Democrat Richard Cordray brought his brand new campaign for Ohio governor to Dayton on Wednesday as one of his rivals announced he won’t be pulling out of the race after all.

Ohio Supreme Court Justice Bill O’Neill on Wednesday backed off his pledge to drop out of the 2018 Democratic race for governor if Cordray entered the race.

Cordray, who last month stepped down as director of the U.S. Consumer Financial Protection Bureau, announced Tuesday he will seek the Democratic nomination in the May 8 primary. Other Democrats in the race include Dayton Mayor Nan Whaley, former state representative Connie Pillich of Cincinnati, state Sen. Joe Schiavoni of Boardman, and former U.S. Rep. Betty Sutton of Akron.

O’Neill, whose decision to stay on the bench after announcing his candidacy is controversial, now says he will only leave the race if one of the other Democratic candidates agrees to his anti-opioid addiction plan.

RELATED: Cordray launches run for governor; holding event in Dayton Wednesday

“I told Rich that I would not be leaving the race unless I heard that someone accepts my proposition that opening the mental hospitals and legalizing marijuana” is the solution to the opioid crisis, said O’Neill, who proposes funding the hospitals with $300 million in annual revenues he believes will come from legalizing marijuana.

RELATED: Supreme court justice not leaving race for Ohio governor

O’Neill was criticized for not resigning from the court when he announced his candidacy on Oct. 29. The Ohio Code of Judicial Conduct requires judges to resign if they enter a partisan race, but O’Neill contends that he would only become a candidate officially when he turns in his nominating petitions by the Feb. 7 deadline.

“I have recused on all future cases, and on Friday I will be announcing my retirement date if my approach is not accepted by Rich,” said O’Neill, who plans to remain on the court until his term ends in 2019 if he withdraws from the governor’s race.

O’Neill ignited further controversy and calls for his resignation last month when he posted remarks on Facebook touting his sexual exploits with “50 very attractive females.” He subsequently apologized for the post.

RELATED: DeWine-Husted ticket called governor’s race ‘dream team’ by GOP state senator

“After his inflammatory, degrading sexist comments, I called on O’Neill to resign from the court,” said Whaley. “More than once, he has disqualified himself from asking - never mind demanding - anyone take up his platform.

Ryan Stubenrauch, spokesman for Republican gubernatorial candidate Attorney General Mike DeWine, said the state already has six regional psychiatric hospitals.

“Mike DeWine has always been against recreational marijuana. The solution to a drug crisis is not adding another,” Stubenrauch said. “Mike DeWine is focused on fighting the opioid crisis and the drug cartels and the drug companies that are responsible for it.”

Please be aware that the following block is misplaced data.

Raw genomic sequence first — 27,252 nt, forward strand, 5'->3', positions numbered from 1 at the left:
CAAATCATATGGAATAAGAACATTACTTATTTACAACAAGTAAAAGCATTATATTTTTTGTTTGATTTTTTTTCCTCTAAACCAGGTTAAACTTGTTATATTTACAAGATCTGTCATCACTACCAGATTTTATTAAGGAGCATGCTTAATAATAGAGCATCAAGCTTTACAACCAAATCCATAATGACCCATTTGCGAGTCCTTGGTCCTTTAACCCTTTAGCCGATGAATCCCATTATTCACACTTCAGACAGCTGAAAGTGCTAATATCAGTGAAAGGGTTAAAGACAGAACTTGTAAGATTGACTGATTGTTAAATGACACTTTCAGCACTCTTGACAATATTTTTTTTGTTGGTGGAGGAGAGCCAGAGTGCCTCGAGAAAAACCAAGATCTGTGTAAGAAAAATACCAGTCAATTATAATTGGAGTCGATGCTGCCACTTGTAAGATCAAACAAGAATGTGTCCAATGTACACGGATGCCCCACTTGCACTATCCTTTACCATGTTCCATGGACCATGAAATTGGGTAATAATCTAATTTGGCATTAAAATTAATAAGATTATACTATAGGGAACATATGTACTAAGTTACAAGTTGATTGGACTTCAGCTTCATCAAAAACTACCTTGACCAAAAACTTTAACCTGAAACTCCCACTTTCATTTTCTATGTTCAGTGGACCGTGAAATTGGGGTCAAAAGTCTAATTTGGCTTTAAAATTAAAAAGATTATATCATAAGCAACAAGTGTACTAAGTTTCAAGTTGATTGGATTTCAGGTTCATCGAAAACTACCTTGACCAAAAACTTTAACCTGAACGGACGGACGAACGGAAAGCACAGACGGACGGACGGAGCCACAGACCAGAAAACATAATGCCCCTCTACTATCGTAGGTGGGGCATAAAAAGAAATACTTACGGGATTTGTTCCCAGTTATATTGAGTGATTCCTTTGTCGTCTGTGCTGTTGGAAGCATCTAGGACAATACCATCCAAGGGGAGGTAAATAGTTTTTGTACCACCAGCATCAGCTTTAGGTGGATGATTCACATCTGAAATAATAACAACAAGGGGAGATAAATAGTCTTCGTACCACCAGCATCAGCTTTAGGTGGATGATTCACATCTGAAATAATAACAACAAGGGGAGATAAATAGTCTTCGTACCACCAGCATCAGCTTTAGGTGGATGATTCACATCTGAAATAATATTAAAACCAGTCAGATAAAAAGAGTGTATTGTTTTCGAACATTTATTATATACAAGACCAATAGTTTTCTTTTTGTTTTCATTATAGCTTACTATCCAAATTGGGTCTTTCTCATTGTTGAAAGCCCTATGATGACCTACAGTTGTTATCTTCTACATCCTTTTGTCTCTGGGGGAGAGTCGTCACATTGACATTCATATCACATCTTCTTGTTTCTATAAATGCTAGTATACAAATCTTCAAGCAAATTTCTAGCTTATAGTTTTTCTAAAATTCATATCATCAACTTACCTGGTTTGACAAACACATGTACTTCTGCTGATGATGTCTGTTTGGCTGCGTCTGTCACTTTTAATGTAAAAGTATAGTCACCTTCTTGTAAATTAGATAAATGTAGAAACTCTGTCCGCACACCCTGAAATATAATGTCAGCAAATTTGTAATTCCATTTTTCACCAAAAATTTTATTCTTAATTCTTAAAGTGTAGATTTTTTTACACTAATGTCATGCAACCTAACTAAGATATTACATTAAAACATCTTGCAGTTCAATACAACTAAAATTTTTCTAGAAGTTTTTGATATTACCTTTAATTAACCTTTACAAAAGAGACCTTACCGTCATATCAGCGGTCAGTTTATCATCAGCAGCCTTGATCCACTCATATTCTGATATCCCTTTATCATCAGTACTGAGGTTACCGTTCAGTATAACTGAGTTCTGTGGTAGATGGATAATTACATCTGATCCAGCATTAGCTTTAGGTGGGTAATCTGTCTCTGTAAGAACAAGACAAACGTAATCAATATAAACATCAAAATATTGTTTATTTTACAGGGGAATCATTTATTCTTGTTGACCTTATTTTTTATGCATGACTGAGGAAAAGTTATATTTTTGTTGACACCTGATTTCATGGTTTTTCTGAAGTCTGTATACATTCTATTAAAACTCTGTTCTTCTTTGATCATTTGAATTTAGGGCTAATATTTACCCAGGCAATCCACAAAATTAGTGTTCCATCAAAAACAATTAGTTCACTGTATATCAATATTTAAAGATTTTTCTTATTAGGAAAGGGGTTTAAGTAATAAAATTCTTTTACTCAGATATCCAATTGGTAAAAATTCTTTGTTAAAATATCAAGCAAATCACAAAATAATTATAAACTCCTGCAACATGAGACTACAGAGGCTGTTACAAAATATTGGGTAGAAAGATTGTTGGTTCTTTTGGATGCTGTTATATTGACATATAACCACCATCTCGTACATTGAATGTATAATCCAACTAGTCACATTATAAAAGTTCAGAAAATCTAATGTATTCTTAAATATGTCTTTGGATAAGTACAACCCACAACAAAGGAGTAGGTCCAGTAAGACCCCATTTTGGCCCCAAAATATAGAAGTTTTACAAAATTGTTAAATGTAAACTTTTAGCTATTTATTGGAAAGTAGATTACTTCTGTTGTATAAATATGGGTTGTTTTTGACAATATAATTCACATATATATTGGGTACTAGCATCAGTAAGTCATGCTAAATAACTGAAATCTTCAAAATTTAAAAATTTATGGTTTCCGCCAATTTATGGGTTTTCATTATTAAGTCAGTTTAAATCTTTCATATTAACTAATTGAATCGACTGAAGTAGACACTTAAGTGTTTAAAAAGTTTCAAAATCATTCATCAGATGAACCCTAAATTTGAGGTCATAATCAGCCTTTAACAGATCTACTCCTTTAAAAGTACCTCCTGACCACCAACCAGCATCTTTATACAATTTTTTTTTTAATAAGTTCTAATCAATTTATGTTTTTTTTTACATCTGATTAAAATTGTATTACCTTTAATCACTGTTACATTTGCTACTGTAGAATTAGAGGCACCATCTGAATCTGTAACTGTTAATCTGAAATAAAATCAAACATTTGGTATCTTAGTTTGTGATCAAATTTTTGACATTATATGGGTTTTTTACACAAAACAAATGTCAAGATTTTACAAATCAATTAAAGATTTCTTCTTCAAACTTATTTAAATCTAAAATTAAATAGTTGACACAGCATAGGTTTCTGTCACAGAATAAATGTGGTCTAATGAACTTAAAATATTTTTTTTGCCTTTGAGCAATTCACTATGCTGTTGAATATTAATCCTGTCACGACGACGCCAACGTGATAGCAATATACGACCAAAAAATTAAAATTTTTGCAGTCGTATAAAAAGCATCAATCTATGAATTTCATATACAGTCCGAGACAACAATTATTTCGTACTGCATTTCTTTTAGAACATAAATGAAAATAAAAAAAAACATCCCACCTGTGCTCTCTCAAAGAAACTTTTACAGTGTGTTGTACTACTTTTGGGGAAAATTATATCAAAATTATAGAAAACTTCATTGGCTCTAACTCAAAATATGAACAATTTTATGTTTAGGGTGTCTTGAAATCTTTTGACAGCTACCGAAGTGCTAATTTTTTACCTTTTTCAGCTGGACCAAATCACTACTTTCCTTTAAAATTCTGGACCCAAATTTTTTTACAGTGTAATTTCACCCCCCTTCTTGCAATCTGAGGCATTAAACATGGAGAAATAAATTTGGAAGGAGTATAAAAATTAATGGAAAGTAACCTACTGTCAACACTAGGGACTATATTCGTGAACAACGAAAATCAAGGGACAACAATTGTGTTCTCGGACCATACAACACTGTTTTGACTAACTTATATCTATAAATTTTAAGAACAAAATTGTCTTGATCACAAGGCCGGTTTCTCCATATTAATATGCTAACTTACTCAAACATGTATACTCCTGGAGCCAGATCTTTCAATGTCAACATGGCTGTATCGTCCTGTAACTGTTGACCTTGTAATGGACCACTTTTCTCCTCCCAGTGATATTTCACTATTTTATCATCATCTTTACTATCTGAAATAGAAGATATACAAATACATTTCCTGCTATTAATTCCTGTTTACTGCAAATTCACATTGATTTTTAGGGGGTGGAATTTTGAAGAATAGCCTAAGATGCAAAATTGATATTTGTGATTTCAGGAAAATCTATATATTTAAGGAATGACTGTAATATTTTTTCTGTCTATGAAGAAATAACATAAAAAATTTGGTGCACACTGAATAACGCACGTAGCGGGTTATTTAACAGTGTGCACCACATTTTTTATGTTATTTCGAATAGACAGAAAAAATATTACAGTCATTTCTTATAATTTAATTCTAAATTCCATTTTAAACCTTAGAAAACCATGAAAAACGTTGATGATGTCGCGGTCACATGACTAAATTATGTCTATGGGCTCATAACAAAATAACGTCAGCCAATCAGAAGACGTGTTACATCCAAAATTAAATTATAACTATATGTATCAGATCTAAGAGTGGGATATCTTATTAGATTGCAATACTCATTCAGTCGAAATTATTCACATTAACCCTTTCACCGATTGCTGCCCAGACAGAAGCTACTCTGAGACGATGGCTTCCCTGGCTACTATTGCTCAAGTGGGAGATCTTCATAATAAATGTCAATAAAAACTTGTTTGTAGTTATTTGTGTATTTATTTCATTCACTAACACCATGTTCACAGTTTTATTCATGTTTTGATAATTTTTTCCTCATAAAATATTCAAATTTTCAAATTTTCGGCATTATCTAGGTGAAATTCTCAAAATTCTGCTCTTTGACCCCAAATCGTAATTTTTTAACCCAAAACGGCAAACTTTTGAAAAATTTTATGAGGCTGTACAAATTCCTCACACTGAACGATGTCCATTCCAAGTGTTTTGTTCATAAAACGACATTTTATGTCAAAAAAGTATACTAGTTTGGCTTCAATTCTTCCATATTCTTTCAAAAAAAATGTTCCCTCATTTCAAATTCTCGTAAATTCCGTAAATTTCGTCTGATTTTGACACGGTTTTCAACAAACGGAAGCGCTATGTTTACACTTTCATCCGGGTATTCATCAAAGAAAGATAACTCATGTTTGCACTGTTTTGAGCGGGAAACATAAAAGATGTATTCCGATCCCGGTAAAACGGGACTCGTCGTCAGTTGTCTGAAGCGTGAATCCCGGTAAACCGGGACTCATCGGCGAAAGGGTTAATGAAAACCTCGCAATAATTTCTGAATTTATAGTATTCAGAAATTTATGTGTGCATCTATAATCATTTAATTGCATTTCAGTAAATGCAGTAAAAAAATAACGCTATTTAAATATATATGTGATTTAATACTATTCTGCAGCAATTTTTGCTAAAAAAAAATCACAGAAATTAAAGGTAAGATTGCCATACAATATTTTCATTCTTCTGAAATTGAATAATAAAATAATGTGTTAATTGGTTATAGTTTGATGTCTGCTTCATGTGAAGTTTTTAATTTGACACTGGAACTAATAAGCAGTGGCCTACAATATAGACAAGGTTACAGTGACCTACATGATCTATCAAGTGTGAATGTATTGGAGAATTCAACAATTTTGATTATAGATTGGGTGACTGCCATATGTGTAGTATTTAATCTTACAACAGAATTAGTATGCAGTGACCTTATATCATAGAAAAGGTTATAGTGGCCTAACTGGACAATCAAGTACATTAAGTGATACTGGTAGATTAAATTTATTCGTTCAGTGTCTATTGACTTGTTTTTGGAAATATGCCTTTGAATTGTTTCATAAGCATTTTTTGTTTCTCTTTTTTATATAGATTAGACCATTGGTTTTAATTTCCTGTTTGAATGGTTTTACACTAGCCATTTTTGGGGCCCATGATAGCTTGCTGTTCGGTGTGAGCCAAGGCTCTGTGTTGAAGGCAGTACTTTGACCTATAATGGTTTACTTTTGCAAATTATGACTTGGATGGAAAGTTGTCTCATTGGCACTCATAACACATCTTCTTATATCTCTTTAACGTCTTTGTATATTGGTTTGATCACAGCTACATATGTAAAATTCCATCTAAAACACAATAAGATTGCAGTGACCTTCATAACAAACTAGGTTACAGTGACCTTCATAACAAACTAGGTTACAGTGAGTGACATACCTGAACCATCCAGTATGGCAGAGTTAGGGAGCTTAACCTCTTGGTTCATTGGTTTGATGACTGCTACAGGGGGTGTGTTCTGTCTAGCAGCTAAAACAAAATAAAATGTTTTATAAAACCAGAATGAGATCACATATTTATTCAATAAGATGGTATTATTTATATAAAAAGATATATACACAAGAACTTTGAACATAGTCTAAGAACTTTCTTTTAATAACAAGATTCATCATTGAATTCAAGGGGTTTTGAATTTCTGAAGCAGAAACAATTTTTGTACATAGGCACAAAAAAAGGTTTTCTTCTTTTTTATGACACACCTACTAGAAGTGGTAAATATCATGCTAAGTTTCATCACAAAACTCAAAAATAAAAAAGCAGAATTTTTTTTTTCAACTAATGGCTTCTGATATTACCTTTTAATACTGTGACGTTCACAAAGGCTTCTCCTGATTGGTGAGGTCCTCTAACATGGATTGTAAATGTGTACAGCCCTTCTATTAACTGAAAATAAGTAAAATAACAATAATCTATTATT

U.S. Rep. Jim Renacci of Wadsworth and Lt. Gov. Mary Taylor are also running in the GOP primary.

Cordray declined to comment on O’Neill’s remarks and said any position he takes on legal marijuana in Ohio will take into consideration that Ohio voters in 2015 rejected a ballot initiative to legalize recreational and medical marijuana. Last year the Ohio legislature legalized medical marijuana, but it won’t be available until 2018.

“I’m very concerned about the opioid crisis. It’s obviously the new crisis, like the foreclosure crisis was 10 years ago, that’s washing over the state,” Cordray said in Dayton.

He said the problem needs a bold approach.

“But my way to do it would be to have the state working closely with local officials, non-profit agencies who do so much good in our communities and the private sector on bringing everybody to bear on solving a problem that otherwise will not get solved and has not been solved,” Cordray said. “And by the way it has blown up over the last five years with no real attention and no effective solutions from Columbus.”

Cordray’s visit to Dayton was the second stop of the day on his “Kitchen Table Tour” of Ohio.

“The kitchen table issues will be my focus, issues of economics and how people can afford health care and they can afford the cost of college education for their children or further training or whatever it is that is needed to prepare young people for the workforce,” Cordray said during his speech in front of about 50 people at The Old Courthouse in downtown Dayton. “It’s about finding that better job, and it’s about providing for people’s retirement.”

Cordray served as Ohio treasurer and attorney general before being tapped by then-President Barack Obama to head the Consumer Financial Protection Bureau. He said he’s worked for 15 years on issues of economic insecurity.

Cordray touted his battle as attorney general to help Ohioans as the financial collapse and 2009 recession sent foreclosure filings skyrocketing, and his efforts at the consumer bureau, which was set up in the wake of the financial crisis.

“I’m willing to tackle big problems like the foreclosure crisis, like the Wall Street abuses and get results for (Ohioans),” Cordray said. “I think you look at the work that I did on behalf of all Americans at the consumer bureau, that’s the kind of work that progressives feel is important. People like Elizabeth Warren, Sen. Warren, she’s endorsing me today.”

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Controversial Ohio Justice O’Neill to step down from bench on Jan. 26 and run for governor

Published: Friday, December 08, 2017 @ 12:23 AM
Updated: Friday, December 08, 2017 @ 12:31 PM

Justice Bill O’Neill posts sexual history on Facebook

Ohio Supreme Court Justice Bill O’Neill will resign from the court Jan. 26, according to a letter he sent Friday to Ohio Gov. John Kasich, who accepted the resignation.  

Kasich, a Republican, will pick a successor to O’Neill, who is the court’s only Democrat. No timetable has been set, but a spokesman for Kasich said a committee will screen candidates and then make recommendations to the governor.  

The timing of O’Neill’s departure from the court continues to draw criticism because of his plans to run for governor, a partisan post, while holding down an officially non-partisan judicial office.